Two of the four people hurt Monday on the Ninja coaster were taken to the hospital as a precaution, but all the injuries were minor, fire and park officials said.
"We were going across one turn and all of a sudden a loud noise happened," Jeremy Ead, one of the injured riders, told KCAL-TV. "I ducked down just in time. A hard branch hit me in the head. I was there bleeding from my head, which was a little worse than this," he said, pointing to a gash in his forehead.
The coaster hit the branch about 5:30 p.m. and stopped, said Michael Pittman, a Los Angeles County Fire Department dispatch supervisor. It was nearly three hours later before all 22 of the riders were rescued.
At least one of the cars, which are normally suspended beneath the track, was dangling at an angle, derailed at the front.
Firefighters and park maintenance workers in harnesses removed the riders one by one. The riders waited patiently as firefighters tried to reach them through a tangle of track and trees, some talking with each other and others resting with their eyes occasionally closed.
All were alert and communicated with park staff during the evacuation process, Six Flags said in a statement.
The park's website advertises that Ninja swoops through the trees to give riders a thrill.
"As you shoot down the snake-like steel track you'll grip the hillsides and blast through the trees swiftly, slicing through the landscape," the ride's online description says. "Ninja pivots with precision as you narrowly miss tagging land and water, whipping around at 55 miles per hour."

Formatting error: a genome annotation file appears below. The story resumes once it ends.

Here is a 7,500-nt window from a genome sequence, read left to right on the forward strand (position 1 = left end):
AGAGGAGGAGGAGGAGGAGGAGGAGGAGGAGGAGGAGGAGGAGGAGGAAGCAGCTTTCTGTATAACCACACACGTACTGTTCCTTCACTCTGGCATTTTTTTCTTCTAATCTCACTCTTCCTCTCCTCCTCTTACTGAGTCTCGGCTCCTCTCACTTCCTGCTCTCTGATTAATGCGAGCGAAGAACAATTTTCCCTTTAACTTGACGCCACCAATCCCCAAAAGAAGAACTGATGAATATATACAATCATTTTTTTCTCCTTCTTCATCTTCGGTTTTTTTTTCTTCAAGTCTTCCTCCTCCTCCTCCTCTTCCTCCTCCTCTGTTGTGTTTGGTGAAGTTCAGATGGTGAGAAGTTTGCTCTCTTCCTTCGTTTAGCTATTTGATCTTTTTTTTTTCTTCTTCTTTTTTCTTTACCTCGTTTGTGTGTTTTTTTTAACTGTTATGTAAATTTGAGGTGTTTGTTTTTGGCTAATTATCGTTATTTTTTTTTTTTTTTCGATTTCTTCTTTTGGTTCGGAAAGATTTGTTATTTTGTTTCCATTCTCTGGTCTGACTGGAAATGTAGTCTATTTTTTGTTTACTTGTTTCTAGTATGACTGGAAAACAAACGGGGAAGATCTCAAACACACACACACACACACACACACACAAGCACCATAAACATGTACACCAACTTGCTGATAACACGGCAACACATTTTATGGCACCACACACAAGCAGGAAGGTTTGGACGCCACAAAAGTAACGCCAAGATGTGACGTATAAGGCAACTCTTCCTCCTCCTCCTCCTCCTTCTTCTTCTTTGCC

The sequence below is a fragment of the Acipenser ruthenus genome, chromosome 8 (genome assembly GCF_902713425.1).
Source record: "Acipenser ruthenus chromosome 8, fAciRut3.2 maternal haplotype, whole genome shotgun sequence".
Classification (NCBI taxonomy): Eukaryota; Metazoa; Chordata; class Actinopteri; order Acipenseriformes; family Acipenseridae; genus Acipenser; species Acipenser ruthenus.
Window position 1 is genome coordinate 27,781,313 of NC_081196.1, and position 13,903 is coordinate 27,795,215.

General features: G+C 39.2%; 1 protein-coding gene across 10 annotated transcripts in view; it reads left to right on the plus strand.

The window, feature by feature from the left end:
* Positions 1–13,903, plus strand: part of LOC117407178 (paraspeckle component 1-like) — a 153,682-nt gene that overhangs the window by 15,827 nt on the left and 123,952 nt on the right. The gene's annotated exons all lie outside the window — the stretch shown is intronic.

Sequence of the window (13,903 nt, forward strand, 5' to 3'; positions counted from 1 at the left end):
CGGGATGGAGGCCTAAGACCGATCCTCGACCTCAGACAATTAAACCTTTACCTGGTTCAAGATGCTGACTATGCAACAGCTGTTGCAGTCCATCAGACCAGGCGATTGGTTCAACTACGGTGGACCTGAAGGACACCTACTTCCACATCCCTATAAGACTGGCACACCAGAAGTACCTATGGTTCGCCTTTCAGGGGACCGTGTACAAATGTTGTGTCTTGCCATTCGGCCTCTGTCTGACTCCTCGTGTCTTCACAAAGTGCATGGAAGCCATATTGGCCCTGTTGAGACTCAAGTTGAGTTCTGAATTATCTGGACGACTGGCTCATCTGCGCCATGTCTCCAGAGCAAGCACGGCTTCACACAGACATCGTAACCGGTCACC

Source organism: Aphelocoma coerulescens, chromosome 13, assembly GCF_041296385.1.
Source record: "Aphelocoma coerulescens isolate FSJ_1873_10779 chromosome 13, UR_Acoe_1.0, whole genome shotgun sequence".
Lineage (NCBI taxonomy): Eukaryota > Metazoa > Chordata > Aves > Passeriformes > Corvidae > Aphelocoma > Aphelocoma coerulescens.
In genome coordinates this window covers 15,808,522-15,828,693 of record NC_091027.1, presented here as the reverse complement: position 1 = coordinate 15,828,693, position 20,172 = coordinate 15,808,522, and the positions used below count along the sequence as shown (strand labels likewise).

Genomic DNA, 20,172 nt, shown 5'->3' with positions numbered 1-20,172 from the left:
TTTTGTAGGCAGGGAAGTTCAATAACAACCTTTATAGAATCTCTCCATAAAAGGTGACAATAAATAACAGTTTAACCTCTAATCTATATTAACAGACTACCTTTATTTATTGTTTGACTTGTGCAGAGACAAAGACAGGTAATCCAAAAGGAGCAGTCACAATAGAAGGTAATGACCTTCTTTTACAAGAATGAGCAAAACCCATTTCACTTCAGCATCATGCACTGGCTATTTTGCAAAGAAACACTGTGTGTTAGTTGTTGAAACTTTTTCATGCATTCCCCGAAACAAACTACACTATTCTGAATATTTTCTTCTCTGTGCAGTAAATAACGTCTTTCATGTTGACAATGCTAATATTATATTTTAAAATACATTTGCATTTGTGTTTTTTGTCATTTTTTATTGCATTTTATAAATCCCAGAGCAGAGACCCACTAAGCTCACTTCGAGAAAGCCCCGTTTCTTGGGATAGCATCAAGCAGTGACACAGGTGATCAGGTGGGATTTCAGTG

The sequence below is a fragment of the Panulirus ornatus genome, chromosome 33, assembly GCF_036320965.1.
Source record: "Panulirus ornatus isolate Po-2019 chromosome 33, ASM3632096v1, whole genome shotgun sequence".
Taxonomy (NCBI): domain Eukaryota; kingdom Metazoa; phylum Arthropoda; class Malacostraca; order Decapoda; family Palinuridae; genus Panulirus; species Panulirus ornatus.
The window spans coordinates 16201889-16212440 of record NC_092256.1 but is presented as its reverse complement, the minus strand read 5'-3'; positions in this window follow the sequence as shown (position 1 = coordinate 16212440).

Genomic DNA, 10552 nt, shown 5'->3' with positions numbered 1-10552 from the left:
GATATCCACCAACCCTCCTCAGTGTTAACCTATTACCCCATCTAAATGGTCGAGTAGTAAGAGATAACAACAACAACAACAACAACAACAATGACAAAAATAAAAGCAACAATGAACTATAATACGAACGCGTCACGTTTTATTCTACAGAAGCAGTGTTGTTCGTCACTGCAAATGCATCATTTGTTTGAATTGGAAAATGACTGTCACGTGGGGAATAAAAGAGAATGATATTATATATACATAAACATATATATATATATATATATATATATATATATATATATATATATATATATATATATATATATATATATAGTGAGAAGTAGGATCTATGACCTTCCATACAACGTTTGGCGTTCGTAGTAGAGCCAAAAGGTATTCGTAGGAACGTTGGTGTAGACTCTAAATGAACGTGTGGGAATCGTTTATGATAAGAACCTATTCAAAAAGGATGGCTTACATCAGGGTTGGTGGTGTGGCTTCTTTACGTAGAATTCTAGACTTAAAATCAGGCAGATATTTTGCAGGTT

The ride would remain shut down while the accident was investigated, park spokeswoman Sue Carpenter said in a statement.
Six Flags Magic Mountain is in the Valencia area of Santa Clarita, about 25 miles north of Los Angeles.
The accident comes just over a week after dozens of people were stranded more than 200 feet up on a revolving tower at SeaWorld San Diego for hours. Authorities there said a power failure stalled the ride.
In July of 2013, a woman was ejected from a roller coaster at Six Flags Over Texas in Arlington and died. The death was ruled an accident, but her family has sued both Six Flags and the German company that built the coaster's trains, both of whom denied any wrongdoing.
In September 2012 at another Southern California amusement park, Knott's Berry Farm, riders were left dangling at 300 feet for more than three hours when its Windseeker ride broke down. No one was injured in that breakdown.
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